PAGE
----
Thrombolytic therapy for central venous catheter occlusion.

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Thrombolytic therapy for central venous catheter occlusion.

Haematologica. 2012 May;97(5):641-50

Authors: Baskin JL, Reiss U, Wilimas JA, Metzger ML, Ribeiro RC, Pui CH, Howard SC


BACKGROUND: Long-term central venous catheters have improved the quality of care for patients with chronic illnesses, but are complicated by obstructions which can result in delay of treatment or catheter removal.

DESIGN AND METHODS: This paper reviews thrombolytic treatment for catheter obstruction. Literature from Medline searches using the terms "central venous catheter", "central venous access device" OR "central venous line" associated with the terms "obstruction", "occlusion" OR "thrombolytic" was reviewed. Efficacy of thrombolytic therapy, central venous catheter clearance rates and time to clearance were assessed.

RESULTS: Alteplase, one of the current therapies, clears 52% of obstructed catheters within 30 min with 86% overall clearance (after 2 doses, when necessary). However, newer medications may have higher efficacy or shorter time to clearance. Reteplase cleared 67-74% within 30-40 min and 95% of catheters overall. Occlusions were resolved in 70 and 83% of patients with one and 2 doses of tenecteplase, respectively. Recombinant urokinase cleared 60% of catheters at 30 min and 73% overall. Alfimeprase demonstrated rapid catheter clearance with resolution in 40% of subjects within 5 min, 60% within 30 min, and 80% within 2 h. Additionally, urokinase prophylaxis decreased the incidence of catheter occlusions from 16-68% in the control group to 4-23% in the treatment group; in some studies, rates of catheter infections were also decreased in the urokinase group.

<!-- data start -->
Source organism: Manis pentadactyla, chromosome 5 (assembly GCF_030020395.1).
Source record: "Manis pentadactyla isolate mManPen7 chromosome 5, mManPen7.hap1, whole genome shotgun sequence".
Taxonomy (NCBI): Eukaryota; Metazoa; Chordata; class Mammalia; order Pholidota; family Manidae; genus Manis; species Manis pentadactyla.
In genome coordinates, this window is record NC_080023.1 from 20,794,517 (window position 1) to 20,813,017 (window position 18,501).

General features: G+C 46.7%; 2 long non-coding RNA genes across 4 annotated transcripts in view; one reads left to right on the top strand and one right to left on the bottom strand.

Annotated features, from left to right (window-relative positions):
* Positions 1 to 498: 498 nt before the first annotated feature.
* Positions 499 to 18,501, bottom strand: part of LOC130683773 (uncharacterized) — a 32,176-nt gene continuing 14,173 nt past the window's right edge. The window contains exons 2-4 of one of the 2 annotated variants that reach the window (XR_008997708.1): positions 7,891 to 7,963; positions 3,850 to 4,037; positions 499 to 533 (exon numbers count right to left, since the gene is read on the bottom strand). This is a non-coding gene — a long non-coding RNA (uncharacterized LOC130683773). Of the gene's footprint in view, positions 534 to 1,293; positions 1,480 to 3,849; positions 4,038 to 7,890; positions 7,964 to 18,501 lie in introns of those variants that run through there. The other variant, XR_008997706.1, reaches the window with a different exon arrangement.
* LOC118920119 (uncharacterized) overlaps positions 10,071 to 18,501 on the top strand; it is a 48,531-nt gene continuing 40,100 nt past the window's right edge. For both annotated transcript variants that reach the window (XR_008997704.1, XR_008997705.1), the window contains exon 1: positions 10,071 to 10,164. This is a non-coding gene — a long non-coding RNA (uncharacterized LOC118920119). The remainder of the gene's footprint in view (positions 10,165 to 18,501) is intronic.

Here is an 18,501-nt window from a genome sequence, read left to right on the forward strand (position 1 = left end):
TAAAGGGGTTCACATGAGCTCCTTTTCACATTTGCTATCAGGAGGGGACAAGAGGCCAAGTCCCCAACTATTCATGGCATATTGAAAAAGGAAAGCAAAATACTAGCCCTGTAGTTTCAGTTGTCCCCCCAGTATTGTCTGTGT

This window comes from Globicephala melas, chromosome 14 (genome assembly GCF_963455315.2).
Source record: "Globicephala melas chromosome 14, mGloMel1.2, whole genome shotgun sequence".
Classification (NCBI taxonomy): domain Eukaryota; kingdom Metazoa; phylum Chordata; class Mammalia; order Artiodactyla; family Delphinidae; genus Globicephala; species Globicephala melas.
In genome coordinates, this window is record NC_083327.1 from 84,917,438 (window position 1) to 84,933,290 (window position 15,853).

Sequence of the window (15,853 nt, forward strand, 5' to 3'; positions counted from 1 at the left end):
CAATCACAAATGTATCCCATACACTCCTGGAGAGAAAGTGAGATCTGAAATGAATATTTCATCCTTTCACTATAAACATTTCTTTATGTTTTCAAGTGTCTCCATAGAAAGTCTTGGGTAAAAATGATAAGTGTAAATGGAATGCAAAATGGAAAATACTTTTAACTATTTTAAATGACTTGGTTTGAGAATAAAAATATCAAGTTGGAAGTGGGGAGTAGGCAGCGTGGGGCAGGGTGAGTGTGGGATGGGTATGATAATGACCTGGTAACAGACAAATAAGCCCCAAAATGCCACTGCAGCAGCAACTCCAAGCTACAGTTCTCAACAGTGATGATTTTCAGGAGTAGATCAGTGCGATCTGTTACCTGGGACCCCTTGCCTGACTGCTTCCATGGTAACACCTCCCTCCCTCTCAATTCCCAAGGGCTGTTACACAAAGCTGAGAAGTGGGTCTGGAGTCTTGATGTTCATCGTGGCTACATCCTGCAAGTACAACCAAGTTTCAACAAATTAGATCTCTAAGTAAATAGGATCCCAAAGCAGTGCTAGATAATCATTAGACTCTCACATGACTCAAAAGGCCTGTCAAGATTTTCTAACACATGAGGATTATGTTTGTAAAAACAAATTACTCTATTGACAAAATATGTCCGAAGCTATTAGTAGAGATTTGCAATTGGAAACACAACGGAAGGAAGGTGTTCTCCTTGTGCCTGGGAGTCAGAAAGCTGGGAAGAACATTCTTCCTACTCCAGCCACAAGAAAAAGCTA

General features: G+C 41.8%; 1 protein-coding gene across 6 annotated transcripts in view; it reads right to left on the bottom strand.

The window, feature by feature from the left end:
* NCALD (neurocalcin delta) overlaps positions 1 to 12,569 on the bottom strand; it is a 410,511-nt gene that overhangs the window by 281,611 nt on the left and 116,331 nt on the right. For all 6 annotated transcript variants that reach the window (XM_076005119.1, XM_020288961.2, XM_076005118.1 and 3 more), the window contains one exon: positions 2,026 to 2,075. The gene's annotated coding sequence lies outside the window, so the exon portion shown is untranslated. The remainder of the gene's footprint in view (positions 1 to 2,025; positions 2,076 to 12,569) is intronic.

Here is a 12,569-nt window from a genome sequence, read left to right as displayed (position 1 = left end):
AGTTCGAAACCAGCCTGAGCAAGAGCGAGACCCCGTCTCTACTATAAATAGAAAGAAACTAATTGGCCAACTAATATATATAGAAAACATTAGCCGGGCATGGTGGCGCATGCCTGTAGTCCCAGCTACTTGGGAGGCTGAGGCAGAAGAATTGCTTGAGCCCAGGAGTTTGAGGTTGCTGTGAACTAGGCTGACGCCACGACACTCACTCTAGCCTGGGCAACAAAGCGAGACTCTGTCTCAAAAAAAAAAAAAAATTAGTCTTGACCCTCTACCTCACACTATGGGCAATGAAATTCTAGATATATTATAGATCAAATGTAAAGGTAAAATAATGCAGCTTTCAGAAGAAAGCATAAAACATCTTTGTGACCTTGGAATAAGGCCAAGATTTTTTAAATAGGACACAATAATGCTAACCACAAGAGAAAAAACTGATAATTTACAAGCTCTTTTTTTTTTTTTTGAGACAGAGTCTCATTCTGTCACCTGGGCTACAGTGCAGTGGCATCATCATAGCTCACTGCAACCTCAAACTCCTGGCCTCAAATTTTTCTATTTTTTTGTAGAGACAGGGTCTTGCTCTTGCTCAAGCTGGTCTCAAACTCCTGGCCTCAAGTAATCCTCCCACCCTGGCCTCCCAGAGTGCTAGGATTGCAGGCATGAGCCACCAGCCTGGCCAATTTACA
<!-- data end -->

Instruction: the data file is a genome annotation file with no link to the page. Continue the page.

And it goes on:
CONCLUSIONS: Thrombolytic agents successfully clear central venous catheter occlusions in most cases. Newer agents may act more rapidly and effectively than currently utilized therapies, but randomized studies with direct comparisons of these agents are needed to determine optimal management for catheter obstruction.

PMID: 22180420 [PubMed - indexed for MEDLINE]

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